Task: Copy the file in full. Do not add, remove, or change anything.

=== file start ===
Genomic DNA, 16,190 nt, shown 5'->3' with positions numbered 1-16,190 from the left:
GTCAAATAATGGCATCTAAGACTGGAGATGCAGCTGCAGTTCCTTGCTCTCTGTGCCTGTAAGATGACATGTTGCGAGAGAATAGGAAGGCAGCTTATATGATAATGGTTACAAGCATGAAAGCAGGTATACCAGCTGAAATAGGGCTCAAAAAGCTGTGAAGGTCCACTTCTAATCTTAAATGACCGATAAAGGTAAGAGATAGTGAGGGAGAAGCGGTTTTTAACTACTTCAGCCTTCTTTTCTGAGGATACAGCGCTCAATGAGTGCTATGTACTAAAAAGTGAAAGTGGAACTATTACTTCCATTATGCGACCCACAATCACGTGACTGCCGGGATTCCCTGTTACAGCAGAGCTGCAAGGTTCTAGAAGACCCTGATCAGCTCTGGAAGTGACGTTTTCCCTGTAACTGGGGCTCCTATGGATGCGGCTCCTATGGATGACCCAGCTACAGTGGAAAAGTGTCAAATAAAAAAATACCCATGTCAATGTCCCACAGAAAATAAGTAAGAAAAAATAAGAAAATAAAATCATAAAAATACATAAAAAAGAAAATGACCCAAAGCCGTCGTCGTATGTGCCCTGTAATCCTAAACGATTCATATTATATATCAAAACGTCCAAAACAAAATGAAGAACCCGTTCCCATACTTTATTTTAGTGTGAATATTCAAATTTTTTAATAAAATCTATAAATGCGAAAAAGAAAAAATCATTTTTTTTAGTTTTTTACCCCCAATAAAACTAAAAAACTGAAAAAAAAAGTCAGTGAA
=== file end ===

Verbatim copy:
Genomic DNA, 16,190 nt, shown 5'->3' with positions numbered 1-16,190 from the left:
GTCAAATAATGGCATCTAAGACTGGAGATGCAGCTGCAGTTCCTTGCTCTCTGTGCCTGTAAGATGACATGTTGCGAGAGAATAGGAAGGCAGCTTATATGATAATGGTTACAAGCATGAAAGCAGGTATACCAGCTGAAATAGGGCTCAAAAAGCTGTGAAGGTCCACTTCTAATCTTAAATGACCGATAAAGGTAAGAGATAGTGAGGGAGAAGCGGTTTTTAACTACTTCAGCCTTCTTTTCTGAGGATACAGCGCTCAATGAGTGCTATGTACTAAAAAGTGAAAGTGGAACTATTACTTCCATTATGCGACCCACAATCACGTGACTGCCGGGATTCCCTGTTACAGCAGAGCTGCAAGGTTCTAGAAGACCCTGATCAGCTCTGGAAGTGACGTTTTCCCTGTAACTGGGGCTCCTATGGATGCGGCTCCTATGGATGACCCAGCTACAGTGGAAAAGTGTCAAATAAAAAAATACCCATGTCAATGTCCCACAGAAAATAAGTAAGAAAAAATAAGAAAATAAAATCATAAAAATACATAAAAAAGAAAATGACCCAAAGCCGTCGTCGTATGTGCCCTGTAATCCTAAACGATTCATATTATATATCAAAACGTCCAAAACAAAATGAAGAACCCGTTCCCATACTTTATTTTAGTGTGAATATTCAAATTTTTTAATAAAATCTATAAATGCGAAAAAGAAAAAATCATTTTTTTTAGTTTTTTACCCCCAATAAAACTAAAAAACTGAAAAAAAAAGTCAGTGAA